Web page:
So, you guys are burning through my books faster than I can write them. And to answer the question that’s already been asked several times: No, I haven’t started the next one yet. The problem is deciding which genre to go with. The Vietnam War Series is doing very well, while my first shot at Southern Fiction, Tallahatchie, isn’t exactly lighting up the best-seller lists. All the Tallahatchie reviews have been very positive, so I am hoping in time it will find its audience. With some luck, maybe late next summer I’ll have a new one for you, perhaps two. I do very much appreciate your reviews and say “thank you” many times over to those of you who have taken the time to go on Goodreads.com and Amazon.com to write your comments.

As it is with most writers, your words often serve to validate the hope that I am producing something worthwhile. I hoped to accomplish that with the latest Vietnam War Series novel, Valley of The Purple Hearts, but some readers miss the point that I refuse to write “war” stories simply for entertainment. My intent is to show the entire Vietnam experience as those veterans saw it. This includes some of the life back home and the element of Post-Traumatic Stress and its effects on veterans after the war.

One particularly notable effect of Vietnam on most vets was that of going from an adrenaline-driven high at Mach-II to ZERO inside of a few days. There was no “decompression” time, no buddies to ride home with, just an almost instantaneous return to a world that they could no longer relate to, and one which could not relate to the experiences they had been through. Most compartmentalized their pain. Many couldn’t.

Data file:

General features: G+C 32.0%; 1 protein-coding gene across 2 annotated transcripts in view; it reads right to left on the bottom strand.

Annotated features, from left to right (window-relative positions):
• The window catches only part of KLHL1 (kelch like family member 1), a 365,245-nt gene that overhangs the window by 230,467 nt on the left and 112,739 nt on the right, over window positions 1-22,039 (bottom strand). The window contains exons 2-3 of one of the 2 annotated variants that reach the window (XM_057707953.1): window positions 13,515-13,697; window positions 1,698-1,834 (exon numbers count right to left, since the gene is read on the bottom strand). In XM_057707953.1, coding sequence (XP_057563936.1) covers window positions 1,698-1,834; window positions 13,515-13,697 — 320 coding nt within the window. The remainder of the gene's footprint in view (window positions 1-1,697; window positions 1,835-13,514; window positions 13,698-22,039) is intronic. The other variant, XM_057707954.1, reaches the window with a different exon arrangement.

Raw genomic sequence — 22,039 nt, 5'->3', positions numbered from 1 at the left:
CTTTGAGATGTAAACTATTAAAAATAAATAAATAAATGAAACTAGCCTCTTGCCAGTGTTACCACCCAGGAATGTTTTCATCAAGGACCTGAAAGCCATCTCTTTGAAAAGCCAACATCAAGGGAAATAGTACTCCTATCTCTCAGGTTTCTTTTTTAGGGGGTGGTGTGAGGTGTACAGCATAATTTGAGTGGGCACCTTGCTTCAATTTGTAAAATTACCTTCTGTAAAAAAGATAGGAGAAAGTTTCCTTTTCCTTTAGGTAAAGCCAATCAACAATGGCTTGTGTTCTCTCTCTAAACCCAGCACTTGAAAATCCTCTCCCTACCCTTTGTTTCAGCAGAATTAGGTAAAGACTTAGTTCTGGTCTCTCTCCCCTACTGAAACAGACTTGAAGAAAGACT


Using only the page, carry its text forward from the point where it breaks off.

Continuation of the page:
In other news: I have a book-signing at Novel Memphis next Tuesday (10/17) at 6:00 p.m. Please, stop by and say hello. Two more events for next spring are in the works. One is a show for my photography at a local art venue. I’ll let you know more about that after we get through winter. I’ll try to write another post sooner next time.

Rick

 

The $200 Dollar Jeans

Jeans for the Hollywood Elite

I put on my old jeans the other day to go out and work in the yard. As I headed for the door the wife said, “You aren’t going to wear those outside are you?”
“Yeah,” I said, “Why?”
“They look horrible!”
“Who cares?” I said.
“The neighbors might see you.”
I stopped, looked at her and sighed.

“They’re covered with paint, and the knees are ripped,” she added.
“Honey,” I said. “Do you know there are people in San Francisco and Los Angeles who pay hundreds of dollars for jeans like these?”
She rolled her eyes and we lived happily ever after.

I have joined the Hollywood elite. I now wear $200 dollar jeans.

 

 

 

By the way: if you’ve read any of my books and haven’t written a review on Amazon, will you do that for me? Please? Your review is important to me, and it helps other readers determine if my books are worthwhile. Just click on the current number of reviews for the book on www.amazon.com and click on the button “Write a Customer Review.” It doesn’t have to be lengthy or some great literary work, just your honest comments. I will appreciate it.